Did UK Man REALLY Change His Name To Céline Dion?


Did a man in the UK legally change his name to Céline Dion while drunk? The answer is oui and non.

Thomas Dodd made headlines around the world over the holidays after a Dec. 30th tweet in which he said the country’s COVID-19 lockdown was “the least of my worries” after he received a pack of documents in the mail.

“Apparently at some point over Christmas I’ve had one too many vinos and legally changed my name to Celine Dion!,” the 30-year-old fan of the Canadian singer captioned a photo showing documents from Deed Polls Online, one of several private companies in the UK selling the documents.

According to The Guardian, companies like Deed Polls Online "are not government agencies, their ‘official’ stamps have no status, they have no special powers to assess or reject deed poll applications, and their deed polls carry no more legal weight than a DIY version you could print yourself for free.” Donna Ferguson reported in a 2013 post that documents like the one Dodd displayed on Twitter “are not a necessary part of the legal process to change your name."

UK citizens 16 and older can legally change their names at no cost simply by printing a deed poll and having it signed by a witness. The UK government offers a deed poll template online – and free printable templates are provided by others online. (Getting your new name “on the public record” requires an application that costs £42.44 – about $75 CAD.)

Dodd filled out a form at Deed Polls Online indicating that he wanted to change his name to “Celine Dion” and paid a fee – “from just £8.99” (about $16), according to the website – plus the cost of additional copies. If he indeed had "one too many vinos" when he placed the order, only he knows.

A few days later, Dodd received the documents in the mail. If, in fact, he had sober second thought about becoming "Celine Dion," he simply had to rip the documents up and throw them in the trash. Instead, he got roommate Kate Eaglesfield to fill out and sign the documents as a witness and then he snapped a photo and shared them on Twitter.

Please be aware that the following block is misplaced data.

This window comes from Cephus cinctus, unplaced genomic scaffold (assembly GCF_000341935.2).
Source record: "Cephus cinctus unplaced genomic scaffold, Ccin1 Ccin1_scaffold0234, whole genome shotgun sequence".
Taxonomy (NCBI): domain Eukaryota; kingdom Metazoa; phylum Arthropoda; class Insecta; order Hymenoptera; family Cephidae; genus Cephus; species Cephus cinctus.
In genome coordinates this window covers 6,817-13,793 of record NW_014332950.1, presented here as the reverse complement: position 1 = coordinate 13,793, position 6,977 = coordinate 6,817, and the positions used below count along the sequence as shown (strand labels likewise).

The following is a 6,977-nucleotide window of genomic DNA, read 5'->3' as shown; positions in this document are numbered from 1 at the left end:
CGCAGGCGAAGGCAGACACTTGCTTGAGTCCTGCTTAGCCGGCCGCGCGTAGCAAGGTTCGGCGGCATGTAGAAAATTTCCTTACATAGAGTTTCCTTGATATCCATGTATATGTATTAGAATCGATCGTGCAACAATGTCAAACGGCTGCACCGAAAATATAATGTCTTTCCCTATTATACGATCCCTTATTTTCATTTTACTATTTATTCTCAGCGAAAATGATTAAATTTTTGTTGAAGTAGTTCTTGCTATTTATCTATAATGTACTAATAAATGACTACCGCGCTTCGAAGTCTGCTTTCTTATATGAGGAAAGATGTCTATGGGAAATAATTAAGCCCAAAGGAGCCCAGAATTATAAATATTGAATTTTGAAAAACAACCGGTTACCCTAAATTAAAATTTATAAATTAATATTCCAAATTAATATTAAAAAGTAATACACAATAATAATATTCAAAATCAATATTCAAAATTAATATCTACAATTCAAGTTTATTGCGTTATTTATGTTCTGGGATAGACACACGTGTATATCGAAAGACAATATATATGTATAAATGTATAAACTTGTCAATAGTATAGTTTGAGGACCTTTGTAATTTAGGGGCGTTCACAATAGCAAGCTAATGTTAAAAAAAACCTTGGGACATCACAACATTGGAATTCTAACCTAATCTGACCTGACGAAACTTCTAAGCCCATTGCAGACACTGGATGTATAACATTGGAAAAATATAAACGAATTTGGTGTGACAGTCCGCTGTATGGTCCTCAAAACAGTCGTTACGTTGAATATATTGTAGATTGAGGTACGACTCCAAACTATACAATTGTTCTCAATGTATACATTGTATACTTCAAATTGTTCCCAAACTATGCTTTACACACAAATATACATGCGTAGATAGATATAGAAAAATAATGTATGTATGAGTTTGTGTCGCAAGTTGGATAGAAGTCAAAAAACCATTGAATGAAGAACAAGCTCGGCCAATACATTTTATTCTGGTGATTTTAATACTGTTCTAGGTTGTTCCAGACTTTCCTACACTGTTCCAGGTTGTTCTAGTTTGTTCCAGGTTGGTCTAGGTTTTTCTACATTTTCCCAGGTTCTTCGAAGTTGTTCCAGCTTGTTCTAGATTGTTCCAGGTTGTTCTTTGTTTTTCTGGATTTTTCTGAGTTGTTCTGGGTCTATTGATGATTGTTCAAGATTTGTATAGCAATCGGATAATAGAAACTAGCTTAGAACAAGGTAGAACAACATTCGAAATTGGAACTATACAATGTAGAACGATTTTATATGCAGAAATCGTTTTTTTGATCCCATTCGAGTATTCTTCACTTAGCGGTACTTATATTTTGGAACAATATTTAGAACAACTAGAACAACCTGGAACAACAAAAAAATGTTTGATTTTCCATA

The documents Thomas Dodd ordered online then signed and witnessed. Twitter / ThomasDodd1

Under UK law, his name would only be changed if he submitted the completed documents to a passport office, bank, etc. If he does nothing with the documents he's still Thomas Dodd.

Not surprisingly, in this time of lazy journalism and click bait, Dodd’s tale quickly became a global news story – and he was happy to play along. (It’s hard work being a Celine Dion," he tweeted on Sunday.)

He told BirminghamLive“I walked in from work and there was a big white envelope with ‘do not bend’ written across it. I nearly passed out in my kitchen when I opened it.”

Dodd added: “I’m not rushing to change it back that’s for sure.” (In fact, he doesn’t need to change it back.)

On social media, the Celine Dion wannabe is getting called out. "You drunkenly paid an expensive printing service to send words on posh paper,” tweeted Zachary Collins. “You were sober when the documents arrived. You then signed them and found a witness."

Dodd, who did not respond to an interview request, has already hinted it was a publicity stunt. "If this gets to Celine,” he told BirminghamLive, “someone best make sure I have a defibrillator next to me.”

The real Céline Dion has yet to take the bait.

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